Wheels of Misfortune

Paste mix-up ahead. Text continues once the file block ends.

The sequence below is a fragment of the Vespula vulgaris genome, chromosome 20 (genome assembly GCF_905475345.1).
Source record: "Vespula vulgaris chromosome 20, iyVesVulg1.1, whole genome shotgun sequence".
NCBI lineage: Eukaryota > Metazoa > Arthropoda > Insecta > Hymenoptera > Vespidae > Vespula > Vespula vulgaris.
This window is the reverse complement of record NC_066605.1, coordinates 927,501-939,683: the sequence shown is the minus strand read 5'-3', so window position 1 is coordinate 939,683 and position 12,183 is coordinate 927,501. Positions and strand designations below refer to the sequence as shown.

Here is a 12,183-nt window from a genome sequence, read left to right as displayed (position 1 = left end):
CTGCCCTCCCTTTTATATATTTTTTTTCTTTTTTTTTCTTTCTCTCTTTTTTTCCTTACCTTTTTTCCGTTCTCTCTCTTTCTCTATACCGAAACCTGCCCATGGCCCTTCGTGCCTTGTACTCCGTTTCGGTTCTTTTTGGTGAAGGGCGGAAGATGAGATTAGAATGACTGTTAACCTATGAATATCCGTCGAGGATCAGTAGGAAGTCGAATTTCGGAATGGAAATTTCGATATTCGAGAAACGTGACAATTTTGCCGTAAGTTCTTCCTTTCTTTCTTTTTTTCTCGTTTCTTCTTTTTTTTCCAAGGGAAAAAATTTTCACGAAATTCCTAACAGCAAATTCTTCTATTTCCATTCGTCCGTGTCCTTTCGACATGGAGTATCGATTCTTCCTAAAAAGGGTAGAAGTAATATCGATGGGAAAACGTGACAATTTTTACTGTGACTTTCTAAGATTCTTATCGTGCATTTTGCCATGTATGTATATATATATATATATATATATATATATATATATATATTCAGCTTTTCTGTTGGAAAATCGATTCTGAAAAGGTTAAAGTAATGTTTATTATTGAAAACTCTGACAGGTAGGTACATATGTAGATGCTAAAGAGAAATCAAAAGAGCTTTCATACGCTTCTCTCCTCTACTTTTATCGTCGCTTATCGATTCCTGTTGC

Invented in Japan, rickshaws became a ubiquitous symbol of Western imperialism in the 19th century as native coolies hauled around their foreign masters in places as far afield as Shanghai and Zanzibar. But as they were steadily replaced by more efficient—and less demeaning—conveyances, the two-wheeled, human-powered carriages gradually disappeared from streets around the world. Now, the rickshaw's long, bumpy road is at a dead end. Calcutta, the last major metropolis with a traditional rickshaw fleet still in operation, will ban them following a state law passed last week declaring the vehicles "inhumane." Here are some other stops in the rickshaw's cosmopolitan,...

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